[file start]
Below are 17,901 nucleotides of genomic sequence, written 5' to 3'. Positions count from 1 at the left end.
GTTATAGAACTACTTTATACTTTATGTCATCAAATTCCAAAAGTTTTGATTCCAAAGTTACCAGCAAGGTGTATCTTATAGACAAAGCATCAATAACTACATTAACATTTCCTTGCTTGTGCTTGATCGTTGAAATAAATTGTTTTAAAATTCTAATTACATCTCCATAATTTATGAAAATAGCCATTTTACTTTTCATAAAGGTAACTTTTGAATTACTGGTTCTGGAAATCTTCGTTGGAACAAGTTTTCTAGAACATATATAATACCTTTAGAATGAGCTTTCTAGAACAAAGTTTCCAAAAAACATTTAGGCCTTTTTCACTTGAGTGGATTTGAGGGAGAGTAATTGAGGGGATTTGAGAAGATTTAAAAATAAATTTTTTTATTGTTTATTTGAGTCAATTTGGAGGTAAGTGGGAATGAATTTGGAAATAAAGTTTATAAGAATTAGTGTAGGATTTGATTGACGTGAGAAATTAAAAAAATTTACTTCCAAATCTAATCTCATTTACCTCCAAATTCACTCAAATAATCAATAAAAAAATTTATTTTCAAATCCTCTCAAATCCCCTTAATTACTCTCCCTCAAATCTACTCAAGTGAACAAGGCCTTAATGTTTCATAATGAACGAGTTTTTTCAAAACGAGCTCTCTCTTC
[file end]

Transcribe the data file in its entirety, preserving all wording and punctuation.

Below are 17,901 nucleotides of genomic sequence, written 5' to 3'. Positions count from 1 at the left end.
GTTATAGAACTACTTTATACTTTATGTCATCAAATTCCAAAAGTTTTGATTCCAAAGTTACCAGCAAGGTGTATCTTATAGACAAAGCATCAATAACTACATTAACATTTCCTTGCTTGTGCTTGATCGTTGAAATAAATTGTTTTAAAATTCTAATTACATCTCCATAATTTATGAAAATAGCCATTTTACTTTTCATAAAGGTAACTTTTGAATTACTGGTTCTGGAAATCTTCGTTGGAACAAGTTTTCTAGAACATATATAATACCTTTAGAATGAGCTTTCTAGAACAAAGTTTCCAAAAAACATTTAGGCCTTTTTCACTTGAGTGGATTTGAGGGAGAGTAATTGAGGGGATTTGAGAAGATTTAAAAATAAATTTTTTTATTGTTTATTTGAGTCAATTTGGAGGTAAGTGGGAATGAATTTGGAAATAAAGTTTATAAGAATTAGTGTAGGATTTGATTGACGTGAGAAATTAAAAAAATTTACTTCCAAATCTAATCTCATTTACCTCCAAATTCACTCAAATAATCAATAAAAAAATTTATTTTCAAATCCTCTCAAATCCCCTTAATTACTCTCCCTCAAATCTACTCAAGTGAACAAGGCCTTAATGTTTCATAATGAACGAGTTTTTTCAAAACGAGCTCTCTCTTC